Kroger Is Limiting Ground Beef and Pork Purchases in Some Stores

May 1, 2020 Updated: May 1, 2020

The slowdown at meat processing plants from the CCP virus outbreak has led to a wave of panic-shopping at supermarkets, and some grocery stores are now imposing limits on meat purchases.

Kroger, a large supermarket chain, said it is adding purchase limits on ground beef and fresh pork in some stores. Other large grocers say they expect to be out of stock on different types of cuts soon.

In recent weeks, top meat suppliers have announced temporary closures as their workers fall ill with the CCP (Chinese Communist Party) virus.

The United Food and Commercial Workers International Union estimated on April 28 that 20 meatpacking and food processing workers have died so far. The union said last week the closures have resulted in a 25 percent reduction in pork slaughter capacity and a 10 percent reduction in beef slaughter.

President Donald Trump signed an executive order earlier this week to compel meat plants to stay open during the crisis.

Grocery store shelves in Kroger Co.'s Ralphs supermarket amid fears of the global growth of CCP virus cases, in L.A., Calif., U.S. on March 15, 2020.
Grocery store shelves are seen inside Kroger Co.’s Ralphs supermarket amid fears of the global growth of CCP virus cases, in Los Angeles, Calif., on March 15, 2020. (Patrick T. Fallon/Reuters)

Adding to the challenge, meat sales are up around 40 percent in recent weeks, according to data shared by grocery industry trade group FMI. “The demand for product also makes it difficult to keep the store shelves stocked as they were at pre-pandemic levels,” said a spokesperson for the group.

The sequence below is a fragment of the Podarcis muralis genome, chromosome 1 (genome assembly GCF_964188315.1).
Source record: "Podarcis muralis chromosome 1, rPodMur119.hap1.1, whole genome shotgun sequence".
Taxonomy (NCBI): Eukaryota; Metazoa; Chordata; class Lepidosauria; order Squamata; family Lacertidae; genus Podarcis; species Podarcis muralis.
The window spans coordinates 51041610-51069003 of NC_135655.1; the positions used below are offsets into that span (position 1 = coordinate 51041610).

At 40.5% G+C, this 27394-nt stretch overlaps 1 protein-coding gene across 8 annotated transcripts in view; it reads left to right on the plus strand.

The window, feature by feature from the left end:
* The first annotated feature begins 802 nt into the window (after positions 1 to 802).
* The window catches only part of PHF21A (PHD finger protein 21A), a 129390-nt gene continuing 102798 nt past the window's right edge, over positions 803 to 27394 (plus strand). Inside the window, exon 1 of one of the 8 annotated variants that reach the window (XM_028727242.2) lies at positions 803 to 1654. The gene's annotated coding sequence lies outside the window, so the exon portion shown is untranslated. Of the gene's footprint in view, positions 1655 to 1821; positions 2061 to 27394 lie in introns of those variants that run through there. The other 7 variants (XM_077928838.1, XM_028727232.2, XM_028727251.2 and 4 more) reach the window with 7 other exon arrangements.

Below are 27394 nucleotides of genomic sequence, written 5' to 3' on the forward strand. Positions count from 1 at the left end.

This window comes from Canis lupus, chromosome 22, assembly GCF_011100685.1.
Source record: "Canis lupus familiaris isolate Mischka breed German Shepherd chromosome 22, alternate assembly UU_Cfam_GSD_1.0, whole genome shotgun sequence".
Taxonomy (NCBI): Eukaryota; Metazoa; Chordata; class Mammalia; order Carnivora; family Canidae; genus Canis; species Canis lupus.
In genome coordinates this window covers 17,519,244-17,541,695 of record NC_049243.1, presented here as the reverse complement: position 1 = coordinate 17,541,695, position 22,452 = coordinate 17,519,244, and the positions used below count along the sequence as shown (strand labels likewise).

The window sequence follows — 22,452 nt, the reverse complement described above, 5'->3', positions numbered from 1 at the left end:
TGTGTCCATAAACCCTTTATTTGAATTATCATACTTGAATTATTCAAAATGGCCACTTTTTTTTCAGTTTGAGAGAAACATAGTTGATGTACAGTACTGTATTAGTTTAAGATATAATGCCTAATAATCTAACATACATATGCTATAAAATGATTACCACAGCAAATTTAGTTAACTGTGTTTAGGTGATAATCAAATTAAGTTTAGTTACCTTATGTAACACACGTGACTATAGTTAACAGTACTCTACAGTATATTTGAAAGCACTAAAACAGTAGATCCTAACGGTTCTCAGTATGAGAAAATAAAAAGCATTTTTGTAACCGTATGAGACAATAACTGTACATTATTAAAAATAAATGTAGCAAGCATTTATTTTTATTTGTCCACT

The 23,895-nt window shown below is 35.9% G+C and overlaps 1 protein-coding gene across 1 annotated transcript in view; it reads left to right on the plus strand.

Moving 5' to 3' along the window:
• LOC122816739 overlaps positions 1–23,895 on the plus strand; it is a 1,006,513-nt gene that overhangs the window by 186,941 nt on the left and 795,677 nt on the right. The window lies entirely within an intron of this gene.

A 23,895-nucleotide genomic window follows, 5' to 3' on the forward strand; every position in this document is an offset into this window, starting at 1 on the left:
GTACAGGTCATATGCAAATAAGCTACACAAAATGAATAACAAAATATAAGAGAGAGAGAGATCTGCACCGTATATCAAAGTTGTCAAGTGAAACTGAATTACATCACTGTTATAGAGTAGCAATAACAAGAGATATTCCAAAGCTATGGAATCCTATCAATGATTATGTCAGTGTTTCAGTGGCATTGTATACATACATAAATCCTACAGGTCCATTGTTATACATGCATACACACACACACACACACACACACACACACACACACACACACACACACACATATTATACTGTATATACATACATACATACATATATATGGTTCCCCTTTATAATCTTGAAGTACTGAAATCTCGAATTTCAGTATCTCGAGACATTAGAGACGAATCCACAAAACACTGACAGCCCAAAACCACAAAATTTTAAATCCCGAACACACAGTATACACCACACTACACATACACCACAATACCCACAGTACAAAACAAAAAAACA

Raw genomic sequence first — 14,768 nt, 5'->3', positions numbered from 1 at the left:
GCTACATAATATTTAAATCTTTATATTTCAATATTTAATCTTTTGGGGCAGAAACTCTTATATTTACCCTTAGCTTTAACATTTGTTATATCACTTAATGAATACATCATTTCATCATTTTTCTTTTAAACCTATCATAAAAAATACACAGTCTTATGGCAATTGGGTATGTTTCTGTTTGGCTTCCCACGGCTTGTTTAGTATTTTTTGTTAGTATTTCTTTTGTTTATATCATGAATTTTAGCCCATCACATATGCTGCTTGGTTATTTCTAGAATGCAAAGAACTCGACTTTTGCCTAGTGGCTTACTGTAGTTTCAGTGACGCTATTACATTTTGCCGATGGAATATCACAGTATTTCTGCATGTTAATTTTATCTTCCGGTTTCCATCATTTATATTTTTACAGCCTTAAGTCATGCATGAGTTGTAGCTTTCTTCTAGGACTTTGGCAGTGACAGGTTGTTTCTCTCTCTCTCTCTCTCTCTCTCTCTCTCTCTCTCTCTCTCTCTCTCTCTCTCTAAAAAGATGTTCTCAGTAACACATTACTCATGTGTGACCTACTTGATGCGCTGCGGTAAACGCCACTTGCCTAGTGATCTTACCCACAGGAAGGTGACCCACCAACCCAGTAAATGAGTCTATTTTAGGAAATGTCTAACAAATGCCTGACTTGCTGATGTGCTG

Grocers don’t expect meat shortages, but they say they are adjusting to the spike in demand and the difficulties securing supply.

“We feel good about our ability to maintain a broad assortment of meat and seafood for our customers because we purchase protein from a diverse network of suppliers,” said a Kroger representative. “There is plenty of protein in the supply chain. However, some processors are experiencing challenges.”

A spokesperson for Wegman’s said, “we may not have every product cut or variety available for the next few weeks,” but the company does not anticipate any shortages.

A store worker cleans an empty display for eggs inside Kroger Co.’s Ralphs supermarket amid fears of the global growth of CCP virus cases, in Los Angeles, Calif., on March 15, 2020. (Patrick T. Fallon/Reuters/File Photo)

The slowdown is also hitting smaller chains.

In New York City, grocery chain Morton Williams’ co-owner Avi Kaner said the “most severe shortages have been with packaged cold cuts,” because consumers want pre-packaged items right now instead of meat from the deli counter. “Beef prices have increased the most, followed less so by pork and poultry.”

A woman shops in the chicken and meat section at a grocery store in Washington on April 28, 2020. (Drew Angerer/Getty Images)

At Karns Food in Pennsylvania, the chain has put limits on ground beef and some fresh chicken.

“We do anticipate periodic out of stocks and higher prices in the coming weeks,” said Andrea Karns, a representative of Karns Food in Pennsylvania.

While meat may be harder to find, Karns is using the shortage as an opportunity to expand its seafood selection, including fresh lobsters from Maine and Maryland crabs.

The CNN Wire and Epoch Times staff contributed to this report.